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Your concept is totally absurd. It is a city builder game. Not a war game. I will make and control my city, it is very interesting. Why will i visit another city? It is just meaningless.

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It is more for the bronze age period : a strategic map of the area cut in 1-10km² squares and you can have a big town with palace and temples on one square and resources specific villages in the squares around (and you manage the trade route on the strategic map). Because realistically speaking resource are not all on the same 10km² map.

Hence severals player cities is not only for war but also for trade and strategic goods (it is not that absurd :wink:)

If you play the Anno Serie there is a good comparaison to make : sometime you have to colonize an small island far from your territory because it is the only place where you can find a specific resource. It add extra depth to the game because you have to hold a thought spot and maintain the connnection (and not only an easy place with a lot of farming/hunting aera). Like I said in this post : Bronze Age DLC it is a bit like simcity4 regional map (which is a great city builder by the way)

However I am well aware it is CPU hungry…:computer: :hourglass_flowing_sand::hourglass:

But as time go on cities become more and linked together so something have to be made.

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You r absolutely right.Trading option is availabe towards bronze era. But, i think, there is no “trading of goods” option in history of neolithic era. Because first release of this game is fully covered the neolithic era.

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I am not 100% certain but in late neolithic there is evidences of “jewellery” trade (like sea shell nearlace).
On stragetic resource level I think that flint, obsidian and yew were exchange (again not 100% certain).

However I agree that the scale was a lot smaller than in Bronze age, so an itinerant merchant (a bit like in Banished) could do the job. And it is a late game mechanic.

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Maybe I had misunderstood.[quote=“UncasualGames, post:8, topic:2849”]
Even if the current chief departs with a raid, the player keeps in the city as the temporal rular until the chief returns.
[/quote]
This sounded like, there is the person / figure of a leader (NPC) and the player who sent this NPC. After that, the player has no influence on this NPC. He follows his own routine. The player “managed” meanwhile the village, but is no figure in the game. (similar to Stronghold Kingdoms) (?)[quote=“UncasualGames, post:10, topic:2849”]
If that switch is not available, other cities can be simulated with approximations. That’s the main reason behind that decision, at least for now. Remember we are a small team with tight timeframe and small budget.
[/quote]
Full understanding. Let the time work for you, sure there is a solution, it must be found. I can remember, that this problem was similar to Warhorse with his “Kingdom come Deliverence”. Base is the Cry-Engine and Roberts has implemented there for “Star-Citizens” ( also Cry-E) an interesting tool. Concerns invisible / visible area and simulation of the persistent world in the background.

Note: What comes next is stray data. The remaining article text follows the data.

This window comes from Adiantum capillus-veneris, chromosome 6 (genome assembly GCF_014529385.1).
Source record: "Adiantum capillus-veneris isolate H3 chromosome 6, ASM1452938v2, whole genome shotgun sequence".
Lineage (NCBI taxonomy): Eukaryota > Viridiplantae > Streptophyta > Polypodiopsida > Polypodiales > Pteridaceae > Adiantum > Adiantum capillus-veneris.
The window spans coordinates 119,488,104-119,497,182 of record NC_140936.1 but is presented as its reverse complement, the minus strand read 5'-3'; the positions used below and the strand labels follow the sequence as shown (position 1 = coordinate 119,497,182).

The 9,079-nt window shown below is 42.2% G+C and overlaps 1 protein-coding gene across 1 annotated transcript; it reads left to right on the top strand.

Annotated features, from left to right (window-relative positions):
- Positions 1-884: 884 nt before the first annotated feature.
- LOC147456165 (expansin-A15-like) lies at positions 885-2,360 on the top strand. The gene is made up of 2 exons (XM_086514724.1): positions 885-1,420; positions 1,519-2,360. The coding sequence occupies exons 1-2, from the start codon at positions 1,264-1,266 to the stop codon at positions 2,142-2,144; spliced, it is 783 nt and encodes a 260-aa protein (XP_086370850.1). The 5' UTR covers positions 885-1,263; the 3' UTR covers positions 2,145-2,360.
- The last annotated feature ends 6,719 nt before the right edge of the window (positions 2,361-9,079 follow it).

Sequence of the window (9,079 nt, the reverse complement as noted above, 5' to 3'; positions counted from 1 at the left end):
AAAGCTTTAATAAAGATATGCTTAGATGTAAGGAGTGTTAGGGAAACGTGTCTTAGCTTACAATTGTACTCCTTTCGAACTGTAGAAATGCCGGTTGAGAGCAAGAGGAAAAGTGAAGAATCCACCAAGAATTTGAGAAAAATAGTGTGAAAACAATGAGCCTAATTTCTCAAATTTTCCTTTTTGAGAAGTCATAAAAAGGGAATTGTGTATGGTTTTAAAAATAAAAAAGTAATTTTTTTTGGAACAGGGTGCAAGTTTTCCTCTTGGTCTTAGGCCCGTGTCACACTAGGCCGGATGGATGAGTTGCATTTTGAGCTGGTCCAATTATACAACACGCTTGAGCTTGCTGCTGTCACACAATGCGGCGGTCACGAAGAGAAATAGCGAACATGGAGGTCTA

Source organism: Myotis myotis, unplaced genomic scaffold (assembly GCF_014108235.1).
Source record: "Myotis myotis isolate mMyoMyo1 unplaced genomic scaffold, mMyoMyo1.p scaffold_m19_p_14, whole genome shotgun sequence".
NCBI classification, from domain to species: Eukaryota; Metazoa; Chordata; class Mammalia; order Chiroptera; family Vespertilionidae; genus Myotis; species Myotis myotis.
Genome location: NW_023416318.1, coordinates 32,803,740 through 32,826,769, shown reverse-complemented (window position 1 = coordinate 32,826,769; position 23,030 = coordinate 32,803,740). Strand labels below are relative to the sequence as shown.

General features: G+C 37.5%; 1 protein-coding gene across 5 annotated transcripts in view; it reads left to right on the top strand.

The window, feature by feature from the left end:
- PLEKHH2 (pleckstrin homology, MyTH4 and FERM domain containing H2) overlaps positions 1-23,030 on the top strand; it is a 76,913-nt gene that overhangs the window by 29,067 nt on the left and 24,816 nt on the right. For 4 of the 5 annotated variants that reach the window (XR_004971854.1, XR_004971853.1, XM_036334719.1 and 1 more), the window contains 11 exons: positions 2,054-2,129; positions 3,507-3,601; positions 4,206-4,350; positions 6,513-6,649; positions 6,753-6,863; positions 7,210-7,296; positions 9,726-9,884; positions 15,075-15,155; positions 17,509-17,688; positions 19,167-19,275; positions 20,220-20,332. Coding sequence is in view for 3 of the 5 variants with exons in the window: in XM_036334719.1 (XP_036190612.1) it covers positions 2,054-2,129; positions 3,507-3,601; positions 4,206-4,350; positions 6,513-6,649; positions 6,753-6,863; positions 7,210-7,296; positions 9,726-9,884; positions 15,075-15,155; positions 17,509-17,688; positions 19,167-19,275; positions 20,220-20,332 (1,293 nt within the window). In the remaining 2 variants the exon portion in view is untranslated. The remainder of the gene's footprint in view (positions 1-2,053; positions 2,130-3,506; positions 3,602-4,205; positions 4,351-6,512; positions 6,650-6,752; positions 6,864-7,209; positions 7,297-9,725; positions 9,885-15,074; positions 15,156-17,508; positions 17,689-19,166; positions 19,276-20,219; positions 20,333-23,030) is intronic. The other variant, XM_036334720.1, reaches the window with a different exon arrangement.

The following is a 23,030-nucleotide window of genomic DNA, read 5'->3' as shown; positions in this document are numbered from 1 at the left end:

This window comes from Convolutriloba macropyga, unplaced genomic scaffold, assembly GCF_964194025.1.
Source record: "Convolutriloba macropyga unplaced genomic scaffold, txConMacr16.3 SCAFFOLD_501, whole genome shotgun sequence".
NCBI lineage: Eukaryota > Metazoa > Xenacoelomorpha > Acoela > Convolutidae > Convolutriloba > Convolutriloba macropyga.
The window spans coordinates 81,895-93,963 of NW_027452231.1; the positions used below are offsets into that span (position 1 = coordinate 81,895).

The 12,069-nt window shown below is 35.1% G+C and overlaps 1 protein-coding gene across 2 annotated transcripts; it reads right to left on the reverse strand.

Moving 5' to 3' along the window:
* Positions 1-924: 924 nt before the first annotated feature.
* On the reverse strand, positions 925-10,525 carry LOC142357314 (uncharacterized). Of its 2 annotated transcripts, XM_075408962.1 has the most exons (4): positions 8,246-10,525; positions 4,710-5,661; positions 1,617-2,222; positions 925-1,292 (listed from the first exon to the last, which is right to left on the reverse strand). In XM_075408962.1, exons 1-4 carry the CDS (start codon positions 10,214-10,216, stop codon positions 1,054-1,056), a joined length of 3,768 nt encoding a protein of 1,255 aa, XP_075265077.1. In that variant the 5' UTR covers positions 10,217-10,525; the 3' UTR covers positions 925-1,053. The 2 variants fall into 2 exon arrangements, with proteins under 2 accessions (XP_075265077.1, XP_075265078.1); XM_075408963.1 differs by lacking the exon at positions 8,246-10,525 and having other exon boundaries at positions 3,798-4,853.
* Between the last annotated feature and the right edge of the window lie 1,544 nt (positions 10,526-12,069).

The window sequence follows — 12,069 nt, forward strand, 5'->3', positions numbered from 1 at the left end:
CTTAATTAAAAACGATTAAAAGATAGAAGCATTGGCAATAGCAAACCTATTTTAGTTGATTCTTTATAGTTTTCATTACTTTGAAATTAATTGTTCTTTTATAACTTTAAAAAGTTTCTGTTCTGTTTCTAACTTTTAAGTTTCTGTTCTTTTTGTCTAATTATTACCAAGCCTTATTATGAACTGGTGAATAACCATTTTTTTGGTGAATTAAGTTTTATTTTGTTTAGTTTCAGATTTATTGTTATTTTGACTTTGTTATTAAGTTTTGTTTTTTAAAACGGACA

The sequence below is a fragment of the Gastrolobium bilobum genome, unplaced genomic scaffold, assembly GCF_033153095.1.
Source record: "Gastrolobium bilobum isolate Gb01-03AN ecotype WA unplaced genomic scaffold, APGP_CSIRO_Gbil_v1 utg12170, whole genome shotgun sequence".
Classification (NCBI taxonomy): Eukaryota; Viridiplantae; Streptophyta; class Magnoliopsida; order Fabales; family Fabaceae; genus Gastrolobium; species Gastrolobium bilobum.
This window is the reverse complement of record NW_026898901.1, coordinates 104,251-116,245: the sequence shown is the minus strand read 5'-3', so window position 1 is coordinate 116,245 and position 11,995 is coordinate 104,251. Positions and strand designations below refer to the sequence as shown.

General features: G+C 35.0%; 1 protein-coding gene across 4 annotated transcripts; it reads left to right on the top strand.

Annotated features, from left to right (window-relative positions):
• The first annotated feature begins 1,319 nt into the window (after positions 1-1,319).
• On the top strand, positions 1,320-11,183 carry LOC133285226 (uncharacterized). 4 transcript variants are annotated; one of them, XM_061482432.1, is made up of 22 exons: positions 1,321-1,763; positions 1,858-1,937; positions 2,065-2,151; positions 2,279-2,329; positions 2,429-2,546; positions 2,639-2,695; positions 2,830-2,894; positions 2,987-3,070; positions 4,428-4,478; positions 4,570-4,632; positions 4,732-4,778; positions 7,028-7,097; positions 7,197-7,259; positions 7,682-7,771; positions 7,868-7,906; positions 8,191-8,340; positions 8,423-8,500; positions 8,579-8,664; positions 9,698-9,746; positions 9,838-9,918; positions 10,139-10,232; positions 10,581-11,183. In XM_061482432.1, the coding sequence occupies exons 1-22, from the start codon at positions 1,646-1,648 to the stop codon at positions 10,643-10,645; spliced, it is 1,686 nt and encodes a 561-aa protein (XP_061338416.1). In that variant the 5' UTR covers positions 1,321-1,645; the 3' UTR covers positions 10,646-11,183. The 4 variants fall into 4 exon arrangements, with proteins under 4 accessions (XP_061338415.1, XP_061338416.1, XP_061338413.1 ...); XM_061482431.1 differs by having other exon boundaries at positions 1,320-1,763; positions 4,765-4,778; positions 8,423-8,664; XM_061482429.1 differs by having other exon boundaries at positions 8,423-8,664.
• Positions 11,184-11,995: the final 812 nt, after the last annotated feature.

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Mhh…In Neolitic … for how long? Even in Banished there is much more to do and yet it becomes monotonous. Let us not forget that new knowledge does not fall from heaven and man needs an incentive to develop. This is not just a city simulator but also a population / civilization simulator.

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I totally agree with @UncasualGames game making the choice of reason. I prefer a working game with limited features than a 100% fantasied game trying to be both a Banished-like, Totalwar-like anything-like that just doesn’t work.

Banished is essentially lacking any form of contact with the outside work, aside of several issues like the dangers of the world this is set it (raids, animals, etc.)
This won’t be the case here: dealing with your 10(?) starting citizens and growing them to 50 should be quite a long hard work I guess. Meaning: this should be fun to try to survive any form of raid, plague, drought, flooding, etc.

[quote=“tschuschi, post:9, topic:2849, full:true”]

with a spy disguised as a dealer …? :wink:[/quote]

Really, there’s no need for that. Just think you’re dealing with villages having only a few houses and families in Neolithic, not full towns. Just sending anybody there is enough to have information on the number of people living there and how many houses they have. There is no barracks, no secret weapon or something similar.

Besides, in many ancient cultures the merchants were allowed to trade without being considered as spies: this was in the common interest of every party, and it was considered fair that they may report anything they saw in foreign territories if their hometown asked any information.

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I see it more like the rulers of KQ, but in AC you play as the guy who takes control of the city, family or not. That guy of course manages the city. There is still much to do in this area, so don’t take anything of this like settled in stone yet.

Our not visible world is already being simulated on the background, of course. But that background simulation also eats CPU. If we would need to simulate the city map, and also other cities to the same level, so everything remains coherent when switching or interacting… players would need a few nasa computers linked together to move that.
City simulation on Civilization is extremely simple compared with AC map simulation, where each living thing is being simulated.
This doesn’t mean is not going to be other cities, or even subsidiare cities in the future, but those will be managed from the outside.

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I think you have to test it as it feels in the game. Your engine makes me very curious. But I also have doubts whether you have made too much of a lot of details, which are only insignificant or hardly noticeable in the game. As I said, try makes wise.

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Yes sure. Today we would say “double agent”. :wink: The benefit and damage of information is always in the eye of the viewer. People are neither today nor were at all times"dear". As the population grows, there will have to be more and more competition for resources since they are finite.
Peaceful exchange would be wonderful, of course. But how did reality look like? As long as there was enough for everyone, no problem. But after a plague among goats / sheep … or after the fire of a reserve camp … and the harvest in this region was very bad because of the rainy summer …
I Do not think, that solidarity went so far, that they are starved voluntary.